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The Rhine canyon (Ruinaulta) in the Grisons in Switzerland
The Rhine canyon (Ruinaulta) in the Grisons in Switzerland
Origin Grisons, Switzerland
Mouth North Sea
Basin Countries Switzerland, Italy, Liechtenstein, Austria, Germany, France, Luxembourg, Belgium, Netherlands
Length 1,320 km (820 mi)
Source Elevation Vorderrhein: approx. 2,600 m (8,500 ft)
Hinterrhein: approx. 2,500 m (8,200 ft)
Avg. Discharge Basel: 1,060 m³/s (37,440 ft³/s)
Strasbourg: 1,080 m³/s (38,150 ft³/s)
Cologne: 2,090 m³/s (73,820 ft³/s)
Dutch border: 2,260 m³/s (79,823 ft³/s)
Watershed Area 185,000 km² (71,430 mi²)

At 1,320 kilometres (820 miles) and an average discharge of more than 2,000 cubic meters per second, the Rhine (German Rhein, French Rhin, Dutch Rijn, Romansch: Rein, Italian: Reno) is one of the longest and most important rivers in Europe. The name of the Rhine in all these languages comes from Celtic Renos, literally "that which flows", from the Proto-Indo-European root *rei- ("to flow, run"), which also gave the word "to run" in English.

The Rhine and the Danube formed most of the northern frontier of the Roman Empire, and since those days the Rhine has been a vital navigable waterway, carrying trade and goods deep inland. The many castles and prehistoric fortifications along the Rhine testify to its importance as a waterway. A castle identifies a location where traffic was stopped, usually for the purpose of collecting tolls, by the state controlling that portion of the river.



The Rhine shortly after the Lake Constance
The Rhine shortly after the Lake Constance


The Rhine's origins are in the Swiss Alps in the canton of Graubünden, where its two main initial tributaries are called Vorderrhein and Hinterrhein. The Vorderrhein (anterior Rhine) springs from Lake Tuma near the Oberalp Pass and passes the impressive Ruinaulta (the Swiss Grand Canyon). The Hinterrhein (posterior Rhine) starts from the Paradies glacier near the Rheinquellhorn at the southern border of Switzerland. Both tributaries meet near Reichenau, still in Graubünden.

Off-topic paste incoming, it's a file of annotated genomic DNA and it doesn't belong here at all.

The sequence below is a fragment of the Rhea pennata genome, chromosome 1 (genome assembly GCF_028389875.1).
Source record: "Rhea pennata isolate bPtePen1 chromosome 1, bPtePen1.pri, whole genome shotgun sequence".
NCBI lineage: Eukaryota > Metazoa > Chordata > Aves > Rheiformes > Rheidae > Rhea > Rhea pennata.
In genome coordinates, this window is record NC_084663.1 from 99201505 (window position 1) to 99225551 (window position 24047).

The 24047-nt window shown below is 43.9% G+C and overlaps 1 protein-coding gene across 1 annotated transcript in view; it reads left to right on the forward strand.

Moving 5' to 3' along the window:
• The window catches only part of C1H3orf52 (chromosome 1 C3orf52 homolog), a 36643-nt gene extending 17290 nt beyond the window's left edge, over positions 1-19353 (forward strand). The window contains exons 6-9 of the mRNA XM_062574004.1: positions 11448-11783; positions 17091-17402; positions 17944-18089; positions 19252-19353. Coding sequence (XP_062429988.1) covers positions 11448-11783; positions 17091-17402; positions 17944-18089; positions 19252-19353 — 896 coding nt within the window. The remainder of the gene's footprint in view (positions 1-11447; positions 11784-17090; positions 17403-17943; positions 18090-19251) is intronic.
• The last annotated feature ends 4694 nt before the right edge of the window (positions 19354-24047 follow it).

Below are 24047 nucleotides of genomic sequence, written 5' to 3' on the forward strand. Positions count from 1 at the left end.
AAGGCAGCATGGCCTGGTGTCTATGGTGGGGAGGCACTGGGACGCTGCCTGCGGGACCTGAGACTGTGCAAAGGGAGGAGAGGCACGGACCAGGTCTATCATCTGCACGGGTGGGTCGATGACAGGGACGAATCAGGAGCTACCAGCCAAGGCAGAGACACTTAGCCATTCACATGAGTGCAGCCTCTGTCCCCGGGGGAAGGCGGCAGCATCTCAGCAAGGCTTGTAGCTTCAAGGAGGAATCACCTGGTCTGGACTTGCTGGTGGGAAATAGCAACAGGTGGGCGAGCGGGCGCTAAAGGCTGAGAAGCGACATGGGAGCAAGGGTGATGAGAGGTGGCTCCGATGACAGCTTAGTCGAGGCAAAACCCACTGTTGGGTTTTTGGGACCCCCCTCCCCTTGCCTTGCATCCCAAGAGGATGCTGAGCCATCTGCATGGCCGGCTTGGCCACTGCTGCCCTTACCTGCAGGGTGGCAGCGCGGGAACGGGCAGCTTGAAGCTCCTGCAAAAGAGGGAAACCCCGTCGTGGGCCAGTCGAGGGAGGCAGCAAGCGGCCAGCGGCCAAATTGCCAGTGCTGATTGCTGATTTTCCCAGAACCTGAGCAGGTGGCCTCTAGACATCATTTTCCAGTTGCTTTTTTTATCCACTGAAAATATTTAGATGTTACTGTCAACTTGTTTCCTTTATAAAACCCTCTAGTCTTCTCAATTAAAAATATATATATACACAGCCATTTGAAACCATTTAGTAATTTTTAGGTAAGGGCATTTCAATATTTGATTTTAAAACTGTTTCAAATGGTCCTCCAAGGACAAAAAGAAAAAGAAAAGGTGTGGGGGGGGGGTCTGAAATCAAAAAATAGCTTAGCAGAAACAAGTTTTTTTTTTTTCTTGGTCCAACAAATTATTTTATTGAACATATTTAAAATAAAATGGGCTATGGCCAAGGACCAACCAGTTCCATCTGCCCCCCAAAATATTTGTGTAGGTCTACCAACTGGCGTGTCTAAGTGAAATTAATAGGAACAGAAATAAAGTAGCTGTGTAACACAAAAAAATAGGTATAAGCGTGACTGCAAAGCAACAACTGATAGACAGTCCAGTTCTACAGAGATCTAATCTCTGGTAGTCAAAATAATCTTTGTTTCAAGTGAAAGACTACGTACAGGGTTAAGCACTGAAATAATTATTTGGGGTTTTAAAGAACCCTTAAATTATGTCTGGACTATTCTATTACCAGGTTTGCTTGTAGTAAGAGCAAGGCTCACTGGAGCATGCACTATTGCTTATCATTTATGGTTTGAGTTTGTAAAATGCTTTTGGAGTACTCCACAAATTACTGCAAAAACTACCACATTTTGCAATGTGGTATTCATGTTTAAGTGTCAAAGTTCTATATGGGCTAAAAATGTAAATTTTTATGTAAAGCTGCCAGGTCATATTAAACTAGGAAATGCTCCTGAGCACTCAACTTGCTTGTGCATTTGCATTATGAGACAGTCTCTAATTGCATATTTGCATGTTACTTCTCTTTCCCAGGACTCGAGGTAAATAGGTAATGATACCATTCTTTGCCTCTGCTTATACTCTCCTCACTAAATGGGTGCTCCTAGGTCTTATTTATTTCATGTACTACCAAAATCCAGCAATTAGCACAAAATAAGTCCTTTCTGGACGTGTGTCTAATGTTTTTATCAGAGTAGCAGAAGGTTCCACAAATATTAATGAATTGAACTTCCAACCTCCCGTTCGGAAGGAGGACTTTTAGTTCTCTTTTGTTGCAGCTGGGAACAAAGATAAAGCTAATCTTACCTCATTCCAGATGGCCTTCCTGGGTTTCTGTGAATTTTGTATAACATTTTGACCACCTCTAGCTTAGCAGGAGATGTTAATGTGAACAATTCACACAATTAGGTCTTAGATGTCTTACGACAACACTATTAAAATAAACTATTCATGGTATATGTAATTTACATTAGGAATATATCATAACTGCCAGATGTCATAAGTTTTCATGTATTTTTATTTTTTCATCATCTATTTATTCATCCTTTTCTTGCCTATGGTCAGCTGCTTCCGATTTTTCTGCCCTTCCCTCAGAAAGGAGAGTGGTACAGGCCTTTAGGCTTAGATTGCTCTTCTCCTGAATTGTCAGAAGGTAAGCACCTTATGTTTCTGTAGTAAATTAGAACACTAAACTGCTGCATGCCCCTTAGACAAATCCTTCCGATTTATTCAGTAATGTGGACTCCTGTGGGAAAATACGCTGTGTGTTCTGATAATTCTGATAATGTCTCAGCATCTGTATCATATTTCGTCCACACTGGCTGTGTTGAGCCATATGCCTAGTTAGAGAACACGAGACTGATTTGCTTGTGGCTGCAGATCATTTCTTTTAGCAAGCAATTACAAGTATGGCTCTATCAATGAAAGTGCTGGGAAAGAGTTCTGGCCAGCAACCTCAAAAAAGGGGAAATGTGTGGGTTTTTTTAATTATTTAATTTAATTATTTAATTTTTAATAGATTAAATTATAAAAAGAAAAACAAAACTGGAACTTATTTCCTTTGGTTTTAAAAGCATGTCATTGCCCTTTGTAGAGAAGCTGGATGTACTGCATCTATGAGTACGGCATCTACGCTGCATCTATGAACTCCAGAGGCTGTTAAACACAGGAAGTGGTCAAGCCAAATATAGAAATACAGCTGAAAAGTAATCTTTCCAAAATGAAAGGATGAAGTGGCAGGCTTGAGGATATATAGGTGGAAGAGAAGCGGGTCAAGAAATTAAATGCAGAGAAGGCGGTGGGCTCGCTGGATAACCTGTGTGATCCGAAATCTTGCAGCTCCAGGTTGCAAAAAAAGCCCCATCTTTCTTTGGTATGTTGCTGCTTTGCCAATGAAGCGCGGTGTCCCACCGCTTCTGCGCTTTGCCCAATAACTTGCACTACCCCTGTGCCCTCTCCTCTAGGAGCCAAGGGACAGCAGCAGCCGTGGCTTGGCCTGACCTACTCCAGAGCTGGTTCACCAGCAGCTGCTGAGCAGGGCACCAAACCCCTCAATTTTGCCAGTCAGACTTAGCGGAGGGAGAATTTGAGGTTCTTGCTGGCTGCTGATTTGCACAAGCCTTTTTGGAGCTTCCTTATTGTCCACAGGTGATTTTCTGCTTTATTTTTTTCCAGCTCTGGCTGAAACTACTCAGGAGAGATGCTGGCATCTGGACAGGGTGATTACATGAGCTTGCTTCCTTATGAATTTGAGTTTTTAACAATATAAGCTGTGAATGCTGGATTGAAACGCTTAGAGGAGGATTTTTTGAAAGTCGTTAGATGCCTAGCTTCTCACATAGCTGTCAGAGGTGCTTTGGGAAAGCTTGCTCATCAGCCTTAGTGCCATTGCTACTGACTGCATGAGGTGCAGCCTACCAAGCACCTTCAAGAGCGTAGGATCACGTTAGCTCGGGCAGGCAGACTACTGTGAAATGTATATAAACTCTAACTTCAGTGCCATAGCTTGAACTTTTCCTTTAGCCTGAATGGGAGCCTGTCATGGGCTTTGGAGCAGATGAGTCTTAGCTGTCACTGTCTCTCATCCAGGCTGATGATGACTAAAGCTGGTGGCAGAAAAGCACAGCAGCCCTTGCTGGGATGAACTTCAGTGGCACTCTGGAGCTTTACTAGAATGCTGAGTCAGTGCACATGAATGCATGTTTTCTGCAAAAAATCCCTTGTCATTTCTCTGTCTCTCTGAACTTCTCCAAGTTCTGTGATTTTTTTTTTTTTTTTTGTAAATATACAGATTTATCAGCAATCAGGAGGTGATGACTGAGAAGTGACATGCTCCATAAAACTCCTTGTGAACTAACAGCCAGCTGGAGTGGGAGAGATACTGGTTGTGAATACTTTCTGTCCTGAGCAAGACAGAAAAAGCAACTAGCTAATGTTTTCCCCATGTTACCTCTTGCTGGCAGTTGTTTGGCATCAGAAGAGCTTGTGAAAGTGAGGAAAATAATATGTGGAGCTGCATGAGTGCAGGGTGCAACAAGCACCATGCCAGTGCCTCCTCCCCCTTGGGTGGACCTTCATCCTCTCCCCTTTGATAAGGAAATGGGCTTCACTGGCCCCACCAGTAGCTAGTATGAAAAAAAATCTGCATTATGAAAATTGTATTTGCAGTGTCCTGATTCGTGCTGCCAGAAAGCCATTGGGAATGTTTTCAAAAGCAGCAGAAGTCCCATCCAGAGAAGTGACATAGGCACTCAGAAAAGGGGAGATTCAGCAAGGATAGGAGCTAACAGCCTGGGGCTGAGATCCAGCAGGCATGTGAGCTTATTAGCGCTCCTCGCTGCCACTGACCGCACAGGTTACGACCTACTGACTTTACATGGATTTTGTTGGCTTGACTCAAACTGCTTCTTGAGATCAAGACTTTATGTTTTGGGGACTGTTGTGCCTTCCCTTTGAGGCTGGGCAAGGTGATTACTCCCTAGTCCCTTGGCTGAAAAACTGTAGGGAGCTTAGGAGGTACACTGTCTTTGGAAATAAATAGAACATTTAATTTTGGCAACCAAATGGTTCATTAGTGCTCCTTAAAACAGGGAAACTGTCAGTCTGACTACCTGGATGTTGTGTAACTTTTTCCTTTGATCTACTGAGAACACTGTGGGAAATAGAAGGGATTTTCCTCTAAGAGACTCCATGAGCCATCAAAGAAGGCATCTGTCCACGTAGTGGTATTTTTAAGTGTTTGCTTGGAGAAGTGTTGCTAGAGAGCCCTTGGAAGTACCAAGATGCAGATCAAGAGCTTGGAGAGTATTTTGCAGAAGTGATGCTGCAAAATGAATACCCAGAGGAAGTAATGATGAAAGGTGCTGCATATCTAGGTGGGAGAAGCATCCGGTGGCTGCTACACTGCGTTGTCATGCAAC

Germany and France

When leaving Graubünden, the Rhine flows north to form the frontier with Liechtenstein and then Austria, and then empties into Lake Constance. The Rhine then re-emerges, flows west, mainly on the border between Switzerland and Germany, falls over the Rhine Falls, is joined by the Aare river which more than doubles its water discharge to an average of nearly 1,000 cubic meters per second already, and then turns north at the so-called Rhine knee in Basel and forms the southern part of the border between Germany and France in a wide valley, before entering Germany exclusively.

At over 1000 kilometres in length, the Rhine is the longest river primarily within Germany. It is here that the Rhine encounters some of its main tributaries, such as the Neckar, the Main and later the Moselle, which contributes an average discharge of over 300 cubic meters per second.

Between Bingen and Bonn, the Rhine flows through the Rhine Gorge, a formation created by erosion, which happened at about the same rate as an uplift in the region, leaving the river at about its original level, and the surrounding lands raised. This gorge is quite deep, and is the stretch of the river known for its many castles and vineyards. It is a UNESCO World Heritage Site (2002) and known as "the romantic Rhine".

Though many industries can be found along the Rhine up into Switzerland, it is in the Ruhr area that the bulk of them are concentrated. The Ruhr river, a surprisingly clean river used for drinking water production, adds another 70 cubic meters per second to the Rhine here; however other rivers from the Ruhr area, above all the Emscher, still cause a considerable degree of pollution. Approaching the Dutch border, the Rhine now has an average discharge of 2,290 cubic metres per second and an average width of more than 1,000 feet.

the Netherlands

The Rhine then turns west into the Netherlands, where together with the Meuse it forms an extensive delta. Crossing the border into the Netherlands at Spijk, the Rhine is at its widest, but the river then splits into three main distributaries: the IJssel, the Waal and the Nederrijn (Lower Rhine). From here the situation becomes more complicated, as the name "Rhine" no longer coincides with the main flow of water. Most of the Rhine water (two thirds) flows further west through the Waal and then via the Nieuwe Waterweg and, merging with the Meuse, through the Hollands Diep and Haringvliet estuaries into the North Sea. The other third portion of the water flows through the Pannerdens kanaal and redistributes in the IJssel and Nederrijn. The IJssel branch carries one third of the water north into the IJsselmeer while the Nederrijn flows west parallel to the Waal and carries approximately two ninths of the flow.